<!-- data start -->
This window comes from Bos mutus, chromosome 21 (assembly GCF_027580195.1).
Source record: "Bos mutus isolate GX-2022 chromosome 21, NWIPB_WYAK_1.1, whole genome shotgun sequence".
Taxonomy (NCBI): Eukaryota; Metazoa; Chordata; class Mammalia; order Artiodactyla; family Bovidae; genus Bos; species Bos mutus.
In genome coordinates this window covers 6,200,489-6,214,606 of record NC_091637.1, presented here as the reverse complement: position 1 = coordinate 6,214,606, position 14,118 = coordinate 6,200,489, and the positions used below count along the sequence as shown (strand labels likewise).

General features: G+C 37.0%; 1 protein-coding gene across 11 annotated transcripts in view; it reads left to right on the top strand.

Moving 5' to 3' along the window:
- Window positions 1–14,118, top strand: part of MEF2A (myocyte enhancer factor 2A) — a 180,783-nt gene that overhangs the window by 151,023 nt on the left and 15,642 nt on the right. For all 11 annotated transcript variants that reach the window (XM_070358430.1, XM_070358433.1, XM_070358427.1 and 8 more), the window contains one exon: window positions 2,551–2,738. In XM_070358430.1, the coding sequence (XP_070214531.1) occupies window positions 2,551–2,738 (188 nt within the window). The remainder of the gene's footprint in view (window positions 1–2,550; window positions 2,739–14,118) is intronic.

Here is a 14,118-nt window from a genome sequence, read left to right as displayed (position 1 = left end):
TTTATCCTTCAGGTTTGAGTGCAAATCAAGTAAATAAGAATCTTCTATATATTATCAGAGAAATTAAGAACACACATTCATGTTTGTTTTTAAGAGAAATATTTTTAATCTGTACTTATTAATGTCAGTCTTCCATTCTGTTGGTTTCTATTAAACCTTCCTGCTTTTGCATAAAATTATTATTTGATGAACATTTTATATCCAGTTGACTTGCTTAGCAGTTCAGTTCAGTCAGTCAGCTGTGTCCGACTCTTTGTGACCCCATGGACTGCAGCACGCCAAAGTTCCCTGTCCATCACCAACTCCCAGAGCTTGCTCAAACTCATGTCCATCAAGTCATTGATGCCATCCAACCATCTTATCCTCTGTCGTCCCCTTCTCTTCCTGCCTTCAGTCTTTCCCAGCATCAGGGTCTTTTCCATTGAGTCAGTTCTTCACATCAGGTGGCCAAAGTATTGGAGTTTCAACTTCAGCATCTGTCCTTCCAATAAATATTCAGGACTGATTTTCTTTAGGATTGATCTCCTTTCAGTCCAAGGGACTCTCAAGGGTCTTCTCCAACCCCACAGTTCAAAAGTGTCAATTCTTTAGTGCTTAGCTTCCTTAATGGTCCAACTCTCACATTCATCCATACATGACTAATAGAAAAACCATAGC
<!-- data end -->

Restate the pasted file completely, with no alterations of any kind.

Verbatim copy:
This window comes from Bos mutus, chromosome 21 (assembly GCF_027580195.1).
Source record: "Bos mutus isolate GX-2022 chromosome 21, NWIPB_WYAK_1.1, whole genome shotgun sequence".
Taxonomy (NCBI): Eukaryota; Metazoa; Chordata; class Mammalia; order Artiodactyla; family Bovidae; genus Bos; species Bos mutus.
In genome coordinates this window covers 6,200,489-6,214,606 of record NC_091637.1, presented here as the reverse complement: position 1 = coordinate 6,214,606, position 14,118 = coordinate 6,200,489, and the positions used below count along the sequence as shown (strand labels likewise).

General features: G+C 37.0%; 1 protein-coding gene across 11 annotated transcripts in view; it reads left to right on the top strand.

Moving 5' to 3' along the window:
- Window positions 1–14,118, top strand: part of MEF2A (myocyte enhancer factor 2A) — a 180,783-nt gene that overhangs the window by 151,023 nt on the left and 15,642 nt on the right. For all 11 annotated transcript variants that reach the window (XM_070358430.1, XM_070358433.1, XM_070358427.1 and 8 more), the window contains one exon: window positions 2,551–2,738. In XM_070358430.1, the coding sequence (XP_070214531.1) occupies window positions 2,551–2,738 (188 nt within the window). The remainder of the gene's footprint in view (window positions 1–2,550; window positions 2,739–14,118) is intronic.

Here is a 14,118-nt window from a genome sequence, read left to right as displayed (position 1 = left end):
TTTATCCTTCAGGTTTGAGTGCAAATCAAGTAAATAAGAATCTTCTATATATTATCAGAGAAATTAAGAACACACATTCATGTTTGTTTTTAAGAGAAATATTTTTAATCTGTACTTATTAATGTCAGTCTTCCATTCTGTTGGTTTCTATTAAACCTTCCTGCTTTTGCATAAAATTATTATTTGATGAACATTTTATATCCAGTTGACTTGCTTAGCAGTTCAGTTCAGTCAGTCAGCTGTGTCCGACTCTTTGTGACCCCATGGACTGCAGCACGCCAAAGTTCCCTGTCCATCACCAACTCCCAGAGCTTGCTCAAACTCATGTCCATCAAGTCATTGATGCCATCCAACCATCTTATCCTCTGTCGTCCCCTTCTCTTCCTGCCTTCAGTCTTTCCCAGCATCAGGGTCTTTTCCATTGAGTCAGTTCTTCACATCAGGTGGCCAAAGTATTGGAGTTTCAACTTCAGCATCTGTCCTTCCAATAAATATTCAGGACTGATTTTCTTTAGGATTGATCTCCTTTCAGTCCAAGGGACTCTCAAGGGTCTTCTCCAACCCCACAGTTCAAAAGTGTCAATTCTTTAGTGCTTAGCTTCCTTAATGGTCCAACTCTCACATTCATCCATACATGACTAATAGAAAAACCATAGC